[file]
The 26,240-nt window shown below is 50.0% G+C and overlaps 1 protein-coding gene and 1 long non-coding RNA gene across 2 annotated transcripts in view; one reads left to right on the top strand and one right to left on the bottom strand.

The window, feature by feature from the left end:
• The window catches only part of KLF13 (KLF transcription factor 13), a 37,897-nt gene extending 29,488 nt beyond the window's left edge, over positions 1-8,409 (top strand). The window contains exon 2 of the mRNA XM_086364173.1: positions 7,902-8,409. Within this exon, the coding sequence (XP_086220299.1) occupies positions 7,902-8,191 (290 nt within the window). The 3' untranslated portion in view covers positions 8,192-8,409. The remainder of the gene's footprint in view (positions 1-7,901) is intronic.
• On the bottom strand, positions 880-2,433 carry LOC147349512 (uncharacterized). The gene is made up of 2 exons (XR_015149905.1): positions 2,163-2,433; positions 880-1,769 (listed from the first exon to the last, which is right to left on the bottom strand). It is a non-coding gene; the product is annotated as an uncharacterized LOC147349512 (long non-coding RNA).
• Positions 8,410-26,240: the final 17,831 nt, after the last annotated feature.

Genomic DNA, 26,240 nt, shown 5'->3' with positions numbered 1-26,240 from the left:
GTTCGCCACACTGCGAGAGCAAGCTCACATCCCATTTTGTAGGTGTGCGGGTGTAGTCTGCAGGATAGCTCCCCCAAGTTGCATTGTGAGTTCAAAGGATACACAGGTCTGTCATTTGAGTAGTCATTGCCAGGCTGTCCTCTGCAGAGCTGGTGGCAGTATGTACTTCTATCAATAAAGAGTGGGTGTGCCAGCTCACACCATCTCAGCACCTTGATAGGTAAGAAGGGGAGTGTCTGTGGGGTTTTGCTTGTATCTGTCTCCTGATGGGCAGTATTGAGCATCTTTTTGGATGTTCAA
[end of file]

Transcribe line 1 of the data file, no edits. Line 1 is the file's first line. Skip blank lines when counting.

The 26,240-nt window shown below is 50.0% G+C and overlaps 1 protein-coding gene and 1 long non-coding RNA gene across 2 annotated transcripts in view; one reads left to right on the top strand and one right to left on the bottom strand.